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Isotope dilution analysis using ICP-MS detection for trace element speciation

(12.07.2020)


Calibration strategies for ICP-MS:
The determination of chemical species in biological or environmental samples can be difficult and time consuming. The accuracy and precision generally achieved for this type of work is not as good as that for total elemental analysis, because of the higher complexity of the methodology and the higher number of parameters to be controlled. In  general for quantification by ICP-MS detection, external calibration strategies together with internal standardization and standard addition procedures have been applied. Best accuracy can be obtained by using Isotope dilution mass spectrometry (IDMS).

The principle of IDMS:
IDMS is based on the fact that many elements have two or more stable isotopes whose proportion in nature is constant. A known amount of a stable isotope is added to a sample and the ratio between the isotopes can then be measured by MS. The approach is shown in the following figure:


The requirements for IDMS are the following:
  • target analyte element must have more than one isotope
  • all isotopes must be measured free of isobaric interferences (often requires high resolution MS
  • sample and spike must reach isotopic equilibrium (problematic for solid samples !)
Isotope dilution analysis can correct for interferences, analyte loss, and instrumental drift problems for effects taking place after the addition of the isotope spike. Two different modes can be distinguished for speciation analysis:
  • Species-specific isotope dilution
  • Species-unspecific isotope dilution
Both approaches have their pros & cons.

Species-specific isotope dilution:
  • the spike solution is added to the sample at the beginning of the analytical procedure
  • the spike solution must contain the species to be analysed in an isotopically labelled form

Advantages of species-specific isotope dilution:
  • uncertainty of concentration measurement depends only on the precision of isotope ratio measurements
  • no influence of  instrumental intensity drift
  • no influence of the matrix effects
  • no influence of changing mobile phase (gradient elution)
  • no influence of sensitivity differences between species (ionization efficiency) 
  • No influence of analyte loss during the analytical run (e.g. incomplete column yield !)
  • species transformation during analysis can be corrected by using different spike species

Problems:
  • requires an isotopically labeled standard for every target species
  • cannot  be used for unknown species
  • cannot be used when isotopically labeled compounds are not available or cannot be synthesized
Species-unspecific isotope dilution:
  • the isotope tracer or spike is added after the complete separation of the naturally occurring species in the sample (post-column spiking)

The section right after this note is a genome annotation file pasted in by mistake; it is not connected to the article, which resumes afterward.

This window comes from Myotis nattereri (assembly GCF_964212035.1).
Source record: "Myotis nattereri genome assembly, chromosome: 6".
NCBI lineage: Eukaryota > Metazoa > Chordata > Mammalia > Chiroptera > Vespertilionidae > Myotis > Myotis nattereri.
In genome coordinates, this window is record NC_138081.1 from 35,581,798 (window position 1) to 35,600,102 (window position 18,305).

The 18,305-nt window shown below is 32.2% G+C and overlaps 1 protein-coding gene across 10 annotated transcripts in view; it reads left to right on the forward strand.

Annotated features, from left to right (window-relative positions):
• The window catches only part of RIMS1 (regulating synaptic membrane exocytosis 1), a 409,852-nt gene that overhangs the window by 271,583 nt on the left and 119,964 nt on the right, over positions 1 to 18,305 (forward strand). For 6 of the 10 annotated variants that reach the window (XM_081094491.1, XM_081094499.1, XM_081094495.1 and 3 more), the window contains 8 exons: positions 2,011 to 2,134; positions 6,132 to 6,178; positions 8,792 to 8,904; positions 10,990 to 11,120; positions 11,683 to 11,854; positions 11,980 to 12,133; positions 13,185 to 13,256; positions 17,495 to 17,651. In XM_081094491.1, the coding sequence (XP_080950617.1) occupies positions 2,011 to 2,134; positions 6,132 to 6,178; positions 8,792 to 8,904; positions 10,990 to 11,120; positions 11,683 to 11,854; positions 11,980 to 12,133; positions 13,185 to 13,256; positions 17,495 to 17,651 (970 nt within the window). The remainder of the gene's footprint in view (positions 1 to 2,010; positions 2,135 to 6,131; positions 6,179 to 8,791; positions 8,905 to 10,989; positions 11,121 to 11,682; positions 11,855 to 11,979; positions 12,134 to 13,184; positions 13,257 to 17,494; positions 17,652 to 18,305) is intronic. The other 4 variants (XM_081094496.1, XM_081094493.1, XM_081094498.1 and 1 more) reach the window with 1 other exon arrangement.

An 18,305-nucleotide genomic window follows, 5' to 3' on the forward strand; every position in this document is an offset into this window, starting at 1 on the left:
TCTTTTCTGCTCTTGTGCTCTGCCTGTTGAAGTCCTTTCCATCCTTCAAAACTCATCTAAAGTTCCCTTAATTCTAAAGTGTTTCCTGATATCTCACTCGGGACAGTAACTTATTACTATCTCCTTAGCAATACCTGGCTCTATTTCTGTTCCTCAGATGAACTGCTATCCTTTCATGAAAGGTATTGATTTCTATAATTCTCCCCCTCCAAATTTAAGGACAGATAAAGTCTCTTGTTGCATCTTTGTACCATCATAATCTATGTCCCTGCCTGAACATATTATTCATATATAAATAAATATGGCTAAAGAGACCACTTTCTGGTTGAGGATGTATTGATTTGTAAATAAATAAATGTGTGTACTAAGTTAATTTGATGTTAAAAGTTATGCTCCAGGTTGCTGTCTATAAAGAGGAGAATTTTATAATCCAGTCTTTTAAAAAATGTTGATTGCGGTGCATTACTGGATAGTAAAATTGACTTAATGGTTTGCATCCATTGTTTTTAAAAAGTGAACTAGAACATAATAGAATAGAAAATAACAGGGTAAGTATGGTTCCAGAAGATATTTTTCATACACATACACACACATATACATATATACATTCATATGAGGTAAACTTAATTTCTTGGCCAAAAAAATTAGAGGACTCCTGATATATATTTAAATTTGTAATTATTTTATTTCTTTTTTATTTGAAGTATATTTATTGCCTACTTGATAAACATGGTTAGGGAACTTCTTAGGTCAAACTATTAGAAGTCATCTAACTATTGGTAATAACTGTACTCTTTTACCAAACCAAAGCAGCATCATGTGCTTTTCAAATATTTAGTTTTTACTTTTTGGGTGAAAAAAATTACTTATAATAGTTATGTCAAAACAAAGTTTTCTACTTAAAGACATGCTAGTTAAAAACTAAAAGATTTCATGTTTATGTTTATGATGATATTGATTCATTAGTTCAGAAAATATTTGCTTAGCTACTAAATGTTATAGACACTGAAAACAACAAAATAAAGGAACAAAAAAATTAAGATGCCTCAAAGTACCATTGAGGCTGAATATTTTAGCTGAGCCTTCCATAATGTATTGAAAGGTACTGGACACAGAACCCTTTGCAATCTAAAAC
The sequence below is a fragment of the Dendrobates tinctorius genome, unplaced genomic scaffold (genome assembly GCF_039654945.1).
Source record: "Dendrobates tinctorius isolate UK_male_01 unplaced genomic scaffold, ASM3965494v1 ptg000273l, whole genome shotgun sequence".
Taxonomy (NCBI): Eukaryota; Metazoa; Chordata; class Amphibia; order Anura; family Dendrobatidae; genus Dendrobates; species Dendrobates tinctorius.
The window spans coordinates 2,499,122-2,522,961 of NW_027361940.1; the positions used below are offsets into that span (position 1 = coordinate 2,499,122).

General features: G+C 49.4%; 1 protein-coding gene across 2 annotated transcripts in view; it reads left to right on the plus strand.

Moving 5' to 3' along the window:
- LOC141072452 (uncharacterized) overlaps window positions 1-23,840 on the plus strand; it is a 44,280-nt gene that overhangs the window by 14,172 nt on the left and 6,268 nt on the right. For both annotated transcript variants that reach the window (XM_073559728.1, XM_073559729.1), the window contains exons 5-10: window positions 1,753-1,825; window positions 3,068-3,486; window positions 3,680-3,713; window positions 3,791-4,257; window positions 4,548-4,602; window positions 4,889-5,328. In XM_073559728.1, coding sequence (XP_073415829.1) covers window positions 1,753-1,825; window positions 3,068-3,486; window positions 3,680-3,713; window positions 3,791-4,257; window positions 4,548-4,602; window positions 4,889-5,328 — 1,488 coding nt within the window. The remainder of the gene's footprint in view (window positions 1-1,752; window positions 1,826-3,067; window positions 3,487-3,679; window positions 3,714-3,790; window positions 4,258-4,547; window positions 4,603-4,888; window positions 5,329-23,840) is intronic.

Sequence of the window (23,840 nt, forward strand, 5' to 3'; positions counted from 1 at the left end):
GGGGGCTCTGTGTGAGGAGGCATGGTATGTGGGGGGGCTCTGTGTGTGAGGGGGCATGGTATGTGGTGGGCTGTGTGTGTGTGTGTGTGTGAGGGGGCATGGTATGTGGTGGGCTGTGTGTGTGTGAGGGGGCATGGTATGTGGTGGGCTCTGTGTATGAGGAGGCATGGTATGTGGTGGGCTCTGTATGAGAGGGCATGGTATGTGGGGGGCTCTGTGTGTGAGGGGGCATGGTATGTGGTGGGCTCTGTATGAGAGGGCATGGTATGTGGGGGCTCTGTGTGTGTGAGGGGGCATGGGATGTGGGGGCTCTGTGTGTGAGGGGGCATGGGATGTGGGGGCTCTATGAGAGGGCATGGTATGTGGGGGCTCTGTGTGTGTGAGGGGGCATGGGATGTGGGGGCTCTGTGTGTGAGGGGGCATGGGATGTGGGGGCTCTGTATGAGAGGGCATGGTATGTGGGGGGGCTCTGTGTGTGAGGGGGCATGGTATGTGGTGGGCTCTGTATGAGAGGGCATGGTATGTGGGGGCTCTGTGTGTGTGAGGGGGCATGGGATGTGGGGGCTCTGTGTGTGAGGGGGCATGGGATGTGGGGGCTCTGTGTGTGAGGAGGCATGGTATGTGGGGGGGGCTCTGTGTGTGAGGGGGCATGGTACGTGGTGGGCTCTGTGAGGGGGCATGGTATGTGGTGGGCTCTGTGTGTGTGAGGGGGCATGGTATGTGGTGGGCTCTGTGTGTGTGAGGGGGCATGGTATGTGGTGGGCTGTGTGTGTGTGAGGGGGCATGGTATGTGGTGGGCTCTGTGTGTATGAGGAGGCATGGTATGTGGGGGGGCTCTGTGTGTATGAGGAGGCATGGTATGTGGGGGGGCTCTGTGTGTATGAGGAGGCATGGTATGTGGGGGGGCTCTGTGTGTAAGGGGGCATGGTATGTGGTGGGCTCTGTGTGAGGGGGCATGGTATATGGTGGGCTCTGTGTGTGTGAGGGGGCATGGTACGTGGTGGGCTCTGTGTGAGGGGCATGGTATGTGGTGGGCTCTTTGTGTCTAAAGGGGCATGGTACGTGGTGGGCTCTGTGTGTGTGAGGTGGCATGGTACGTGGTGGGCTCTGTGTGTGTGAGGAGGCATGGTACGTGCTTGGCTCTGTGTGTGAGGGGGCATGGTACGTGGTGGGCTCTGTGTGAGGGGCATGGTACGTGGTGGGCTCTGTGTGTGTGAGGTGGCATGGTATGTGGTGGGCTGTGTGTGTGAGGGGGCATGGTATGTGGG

• the spike may exist in a chemical form different from that of the species to be determined


Advantages of species-unspecific isotope dilution:
  • uncertainty of concentration measurement depends only on the precision of isotope ratio measurements
  • no influence of  instrumental intensity drift
  • no influence of the matrix effects
  • no influence of changing mobile phase (gradient elution)
  • chromatogram is absolutely scaled to an analyte mass-flow rate
  • only a single isotope standard is required for all analyte element species present
  • can be used for unknown species
  • can be used even when isotopically labeled compounds are not available or cannot be synthesized

Problems:
  • analyte loss before spike addition cannot be corrected (column yield !)
  • sensitivity differences between species (ionization efficiency) cannot be corrected  (not a problem in ICP-MS)


Reviews on ICP-IDMS (for speciation analysis) (newest first)

M.F. Giné, A.P. Packer, Online isotope dilution and inductively coupled plasma mass spectrometry: from elemental to species quantification, J. Braz. Chem. Soc. 21 (2010) 575–589. DOI: 10.1590/s0103-50532010000400002

P. Rodríguez-González, J. Ignacio García Alonso, Recent advances in isotope dilution analysis for elemental speciation, J. Anal. At. Spectrom., 25/3 (2010) 239-259. DOI: 10.1039/b924161a

P. Rodríguez-González, J.M. Marchante-Gayón, J.I. García Alonso, A. Sanz-Medel, Isotope dilution analysis for elemental speciation: a tutorial review, Spectrochim. Acta B, 60 (2005) 151–207. doi: 10.1016/j.sab.2005.01.005

D. Schaumlöffel, R. Łobinski, Isotope dilution technique for quantitative analysis of endogenous trace element species in biological systems, Int. J. Mass Spectrom., 242/2 (2005) 217–223. DOI: 10.1016/j.ijms.2004.11.020

K.G. Heumann, L. Rottmann, J. Vogl, Isotope-dilution ICP–MS for trace element determination and speciation: from a reference method to a routine method, Anal. Bioanal. Chem., 378/2 (2004) 318–329. DOI: 10.1007/s00216-003-2325-z

M. Monperrus, E. Krupp, D. Amouroux, O.F.X. Donard, R.C. Rodríguez Martín-Doimeadios, Potential and limits of speciated isotope-dilution analysis for metrology and assessing environmental reactivity, Trends Anal. Chem., 23/3 (2004) 261-272. DOI: 10.1016/S0165-9936(04)00313-9

L. Rottmann, K.G Heumann, Development of an on-line isotope dilution tech- nique with HPLC/ICP-MS for the accurate determination of elemental species, Fresenius’ J. Anal. Chem., 350/4-5 (1994) 221–227. DOI: 10.1007/BF00322473

K.G. Heumann, L. Rottmann, J. Vogl, Elemental speciation with liquid chromatography–inductively coupled plasma isotope dilution mass spectrometry, J. Anal. Atom. Spectrom., 9/12 (1994) 1351–1355. DOI: 10.1039/JA9940901351




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